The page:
For private businesses trying to rebuild in a post-COVID world, their main task in 2021 will be “doing more with less.” Government should be doing the same.
The good news for fiscal hawks going into the 2021 Legislative Session is that politicians in Carson City don’t really have much of a choice but to have a discussion that otherwise likely wouldn’t be taking place with full Democrat control of the legislature: Where to cut the budget. It’s a refreshing conversation after years of ever-larger budgets—including that infamous session five years ago when Republicans passed the largest tax hike in state history. Of course, despite the forced conversation on fiscal restraint, there will nonetheless be government insiders who lobby relentlessly for new tax schemes as a way of “fixing” the budget without the unpleasantness of making politically difficult cuts.
The Clark County Education Association (CCEA), for example, has already petitioned the legislature to consider a proposal to “fix” education by forcing Nevadans to pay the highest average sales tax in the nation—an especially audacious proposal, given that the very same union has spent the last year actively fighting to keep classrooms closed to students. And the CCEA isn’t going to be alone in their call for more taxes. Remember, many in the government sector melted into hysterics last year when the governor suggested a mere one-day-per-month furlough for government workers. There’s no reason to think that similar outrage wouldn’t be levied at any proposal to cut hours, positions, or budgets during the legislative session.
Indeed, government insiders will be spending plenty of time lobbying lawmakers for more revenue rather than conceding to modest budget cuts. “More money,” as it turns out, will be the primary concern for government special interests that were already demanding ever larger shares of taxpayer dollars even before the economic downturn of 2020.
However, despite what we’re likely to hear from Carson City in the coming months, improving and fixing government services doesn’t actually require more “investment” from struggling Nevada taxpayers. Giving greater autonomy to agencies—thus allowing the expertise of public workers themselves to drive innovation—would do far more good than merely throwing more money at a barely functioning system.
Freshman Assemblyman (and former Nevada Policy President) Andy Matthews has proposed adopting a “Charter Agency” reform to do precisely that. Already used with great success in Iowa, the charter model allows the legislature to set broad policy goals for agencies, while specific decisions over the means for achieving those goals are left to the agencies themselves—incentivizing smarter use of public dollars and dramatically improved service. A similar story could be told in education. Educational options such as charter schools, Opportunity Scholarships and Education Savings Accounts not only empower families with greater choice, but they cost significantly less per-pupil than traditional public schools. As a result, greater educational choice would not only translate to greater academic opportunity (and therefore higher academic performance), but the financial savings would mean more funds available per-pupil for the students who remain in traditional public schools.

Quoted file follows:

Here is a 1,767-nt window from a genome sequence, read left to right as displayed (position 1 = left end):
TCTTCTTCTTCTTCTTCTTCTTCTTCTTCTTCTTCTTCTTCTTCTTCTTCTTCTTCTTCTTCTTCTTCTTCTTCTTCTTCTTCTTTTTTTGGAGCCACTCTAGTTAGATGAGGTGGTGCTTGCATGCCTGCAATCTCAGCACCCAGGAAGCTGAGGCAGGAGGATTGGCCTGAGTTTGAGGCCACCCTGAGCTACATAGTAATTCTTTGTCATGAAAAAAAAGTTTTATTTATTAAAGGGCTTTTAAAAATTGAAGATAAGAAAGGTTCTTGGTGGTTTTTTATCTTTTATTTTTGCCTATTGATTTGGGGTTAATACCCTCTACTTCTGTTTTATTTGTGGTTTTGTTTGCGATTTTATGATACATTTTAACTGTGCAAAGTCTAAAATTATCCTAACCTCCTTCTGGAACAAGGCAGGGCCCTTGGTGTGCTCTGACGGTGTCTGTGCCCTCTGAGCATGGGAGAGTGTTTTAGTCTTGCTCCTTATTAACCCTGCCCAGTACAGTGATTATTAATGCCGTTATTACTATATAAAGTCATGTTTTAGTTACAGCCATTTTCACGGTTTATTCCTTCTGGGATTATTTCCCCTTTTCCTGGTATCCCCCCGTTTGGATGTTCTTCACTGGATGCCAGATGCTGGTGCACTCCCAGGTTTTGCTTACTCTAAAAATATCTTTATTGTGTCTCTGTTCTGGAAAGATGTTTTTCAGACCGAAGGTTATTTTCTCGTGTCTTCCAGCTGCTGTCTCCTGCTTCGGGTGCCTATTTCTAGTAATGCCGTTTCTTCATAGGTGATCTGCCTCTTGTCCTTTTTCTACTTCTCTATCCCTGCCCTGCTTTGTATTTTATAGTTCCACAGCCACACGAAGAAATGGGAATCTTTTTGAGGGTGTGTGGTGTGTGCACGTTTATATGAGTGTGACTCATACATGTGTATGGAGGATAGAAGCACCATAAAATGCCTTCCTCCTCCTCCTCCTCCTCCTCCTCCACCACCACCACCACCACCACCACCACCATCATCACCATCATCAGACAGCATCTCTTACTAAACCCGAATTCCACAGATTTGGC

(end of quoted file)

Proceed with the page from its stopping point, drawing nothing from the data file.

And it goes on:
Even simple transparency reforms could help constrain government’s more run-of-the-mill expenses. Personnel costs, for example, are the largest single expense for any public agency, and yet contract negotiations with government unions are currently conducted entirely behind closed doors—inaccessible to taxpayers, the media and even the very workers covered by the contract. Merely opening such negotiations to the public would put downward pressure on the year-over-year growth of government-sector personnel costs.
Unsurprisingly, such reforms will face serious opposition from government unions, agencies and political insiders who are more dedicated to increasing their budgets than improving the value of government services. However, lawmakers weren’t sent to Carson City to represent the interests of government agencies, or public-sector unions. They were sent to represent the thousands of Nevadans who still haven’t received unemployment checks, parents who are desperate for educational alternatives for their children and the taxpayers who fund all of government’s activities.
Therefore, it’s incumbent upon lawmakers to share the burden faced by private businesses and workers throughout the state, and use 2021 as an opportunity to learn how to do more with less.
Michael Schaus is Communications Director at Nevada Policy Research Institute